A vegan and gluten-free recipe. Tuscan style beans cooked in a light tomato sauce is a plant-base meal for when you crave something healthy!
Recipes like these Tuscan-style white beans are the basis of the Mediterranean diet. The mediterranean diet is a healthy eating plan consisting of many plant-based recipes, fish and seafood from the Mediterranean Sea, and small amounts of meat. Oh, and abundant olive oil! Beans are a very important part of this diet and many generations have grown eating beans and legumes as a source of plant based protein, complex carbohydrates and fiber.
As I said above, beans have raised many generations, simply because they are really cheap and an almost complete meal. They contain complex carbohydrates to give you energy throughout the day, a lot of protein for healthy muscles and they’re low in fat. That’s the reason they’re very popular until today.
Some years ago, I was lucky enough to go on a trip in Italy and taste firsthand the amazing Italian cuisine. I spent 4 days in Rome and another 4 in Florence. Well, I tell you this; besides all the incredible places and the well dressed people, there were so many foods everywhere I went and everywhere I looked, that the biggest souvenirs I got were 2 extra pounds!
That was also the first time I encountered those little sweet doughy tubes filled with a cream cheese mixture, called cannoli!!! (I’m seriously thinking of using three exclamation points every time I mention the word cannoli). Anyway, when I was in Florence, I tried some beans and to my surprise they were quite similar to the beans my mother makes! This is my version of the classic Tuscan style white beans – or fagioli bianchi as called in Italy 🙂
In Italy there are no canned beans. I mean, you can buy them from a supermarket if you want to, but nobody does. Everyone I know uses dried beans. That’s the cheapest way, and that’s what they did in the past. I’ve found that the best way to cook beans is with a pressure cooker. BUT, since I don’t have one I had to find an equally effective method. And that is soaking the beans overnight in salted water. This method helps them cook a little faster and more evenly. Just remember to drain and rinse them well before cooking!
Some people complain that beans cause some bloating issues. The truth is that they do, but this effect is reduced the more often you eat them because your body “adjusts” to them. To reduce bloating, you should boil them for 10 minutes, discard the water and add new, hot water in the pot. Some say that adding some ground mustard seeds while cooking, will also help a little.
Some notes/tips for perfectly cooked beans:
- Soak them overnight in a large bowl with salted water. Rinse well before cooking.
- Boil them in soft water (low in minerals) and don’t add any salt until they’re soft. In some places they even use rain water to cook them!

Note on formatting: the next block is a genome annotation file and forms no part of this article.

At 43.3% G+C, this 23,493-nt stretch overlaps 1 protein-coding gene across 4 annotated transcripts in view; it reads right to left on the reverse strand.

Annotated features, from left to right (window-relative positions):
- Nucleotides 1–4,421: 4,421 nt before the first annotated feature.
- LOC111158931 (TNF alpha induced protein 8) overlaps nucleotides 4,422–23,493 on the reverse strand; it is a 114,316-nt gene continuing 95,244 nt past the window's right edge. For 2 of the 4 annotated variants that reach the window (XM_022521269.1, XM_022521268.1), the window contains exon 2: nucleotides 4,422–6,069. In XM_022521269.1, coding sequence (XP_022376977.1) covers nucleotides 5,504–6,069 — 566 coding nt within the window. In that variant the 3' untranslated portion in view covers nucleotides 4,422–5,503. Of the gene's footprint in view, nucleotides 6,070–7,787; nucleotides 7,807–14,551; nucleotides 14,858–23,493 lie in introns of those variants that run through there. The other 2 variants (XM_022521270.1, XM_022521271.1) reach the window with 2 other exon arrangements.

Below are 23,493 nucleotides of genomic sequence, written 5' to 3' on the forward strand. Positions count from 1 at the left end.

- Don’t use very old beans (older than a year).
- 1 pound dried white beans, cannellini, or the variety you prefer, soaked overnight
- 1 onion, chopped
- 1 carrot, chopped
- 1/2 cup celery, chopped (or chopped parsley)
- 1 clove garlic, whole or chopped for stronger flavor
- 2 tablespoons tomato paste
- 1 teaspoon paprika
- 4 tablespoons olive oil
- 1 vegetable bouillon cube (or 1 tablespoon powdered (you can also use chicken if not vegan))
- 1/2 teaspoon ground allspice
- Salt and pepper to taste
- Some red pepper flakes for serving
From the previous night, rinse the beans and place them in a pot with enough water to cover them, about 3 inches high. Add 1 tablespoon salt and stir to dilute.
The next day, rinse them very well and add enough water to cover them, about 1 inch high. Bring to a boil. At the same time, bring another pot of water (about 1 gallon) to a boil.
After 10 minutes of boiling the beans drain them, return to the pot and add enough of the boiling water to cover them. Reduce heat to low and simmer until tender (about 50 to 60 minutes, or longer depending on the beans and the hardness of the water). During this process check the water level and if you see it very low, add some extra water to cover the beans.
When beans are tender, add all the rest of the ingredients and simmer for about 30 more minutes or until all the vegetables are tender too.
- Choose some good quality beans, since that will affect the end result. Also, the older the beans are, the longer they will need to cook.
- If your tap water is hard (with a high mineral content) it is best to boil them with some soft (low mineral) bottled water. It makes great difference!
- Remember not to add salt until the beans are really tender and soft.
If you have any leftovers, make sure to use them in this white bean risotto!
If you like beans, you’ll love these Spanish white beans with chorizo